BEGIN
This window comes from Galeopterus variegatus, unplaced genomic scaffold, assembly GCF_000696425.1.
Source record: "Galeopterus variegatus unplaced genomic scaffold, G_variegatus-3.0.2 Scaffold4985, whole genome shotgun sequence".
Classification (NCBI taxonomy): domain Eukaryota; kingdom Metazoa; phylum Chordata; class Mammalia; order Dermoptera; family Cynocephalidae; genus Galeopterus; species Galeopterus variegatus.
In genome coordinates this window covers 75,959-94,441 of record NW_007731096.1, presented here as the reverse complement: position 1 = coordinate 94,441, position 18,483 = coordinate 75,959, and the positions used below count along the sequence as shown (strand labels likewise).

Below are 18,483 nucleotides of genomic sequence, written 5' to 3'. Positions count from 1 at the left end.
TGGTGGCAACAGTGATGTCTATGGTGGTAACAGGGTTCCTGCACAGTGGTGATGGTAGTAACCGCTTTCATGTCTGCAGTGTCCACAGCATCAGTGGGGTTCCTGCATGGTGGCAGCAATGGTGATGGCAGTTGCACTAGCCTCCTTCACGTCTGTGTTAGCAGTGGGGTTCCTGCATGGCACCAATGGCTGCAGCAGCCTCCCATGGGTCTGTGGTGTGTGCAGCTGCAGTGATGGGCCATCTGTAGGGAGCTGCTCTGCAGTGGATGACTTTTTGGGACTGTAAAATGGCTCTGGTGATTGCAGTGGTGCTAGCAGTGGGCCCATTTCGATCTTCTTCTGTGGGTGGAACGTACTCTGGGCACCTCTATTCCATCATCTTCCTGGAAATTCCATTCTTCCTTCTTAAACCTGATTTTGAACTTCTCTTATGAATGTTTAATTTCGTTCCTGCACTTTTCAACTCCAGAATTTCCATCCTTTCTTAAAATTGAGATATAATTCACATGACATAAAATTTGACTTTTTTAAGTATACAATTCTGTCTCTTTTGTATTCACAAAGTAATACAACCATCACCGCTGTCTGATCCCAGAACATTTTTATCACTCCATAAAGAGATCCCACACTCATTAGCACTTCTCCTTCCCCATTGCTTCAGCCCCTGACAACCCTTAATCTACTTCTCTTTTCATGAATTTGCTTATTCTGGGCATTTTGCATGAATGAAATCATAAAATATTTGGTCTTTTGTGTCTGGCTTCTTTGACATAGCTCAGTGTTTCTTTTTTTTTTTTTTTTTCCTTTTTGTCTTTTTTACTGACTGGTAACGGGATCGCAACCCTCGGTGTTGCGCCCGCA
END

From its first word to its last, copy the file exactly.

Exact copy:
This window comes from Galeopterus variegatus, unplaced genomic scaffold, assembly GCF_000696425.1.
Source record: "Galeopterus variegatus unplaced genomic scaffold, G_variegatus-3.0.2 Scaffold4985, whole genome shotgun sequence".
Classification (NCBI taxonomy): domain Eukaryota; kingdom Metazoa; phylum Chordata; class Mammalia; order Dermoptera; family Cynocephalidae; genus Galeopterus; species Galeopterus variegatus.
In genome coordinates this window covers 75,959-94,441 of record NW_007731096.1, presented here as the reverse complement: position 1 = coordinate 94,441, position 18,483 = coordinate 75,959, and the positions used below count along the sequence as shown (strand labels likewise).

Below are 18,483 nucleotides of genomic sequence, written 5' to 3'. Positions count from 1 at the left end.
TGGTGGCAACAGTGATGTCTATGGTGGTAACAGGGTTCCTGCACAGTGGTGATGGTAGTAACCGCTTTCATGTCTGCAGTGTCCACAGCATCAGTGGGGTTCCTGCATGGTGGCAGCAATGGTGATGGCAGTTGCACTAGCCTCCTTCACGTCTGTGTTAGCAGTGGGGTTCCTGCATGGCACCAATGGCTGCAGCAGCCTCCCATGGGTCTGTGGTGTGTGCAGCTGCAGTGATGGGCCATCTGTAGGGAGCTGCTCTGCAGTGGATGACTTTTTGGGACTGTAAAATGGCTCTGGTGATTGCAGTGGTGCTAGCAGTGGGCCCATTTCGATCTTCTTCTGTGGGTGGAACGTACTCTGGGCACCTCTATTCCATCATCTTCCTGGAAATTCCATTCTTCCTTCTTAAACCTGATTTTGAACTTCTCTTATGAATGTTTAATTTCGTTCCTGCACTTTTCAACTCCAGAATTTCCATCCTTTCTTAAAATTGAGATATAATTCACATGACATAAAATTTGACTTTTTTAAGTATACAATTCTGTCTCTTTTGTATTCACAAAGTAATACAACCATCACCGCTGTCTGATCCCAGAACATTTTTATCACTCCATAAAGAGATCCCACACTCATTAGCACTTCTCCTTCCCCATTGCTTCAGCCCCTGACAACCCTTAATCTACTTCTCTTTTCATGAATTTGCTTATTCTGGGCATTTTGCATGAATGAAATCATAAAATATTTGGTCTTTTGTGTCTGGCTTCTTTGACATAGCTCAGTGTTTCTTTTTTTTTTTTTTTTTCCTTTTTGTCTTTTTTACTGACTGGTAACGGGATCGCAACCCTCGGTGTTGCGCCCGCA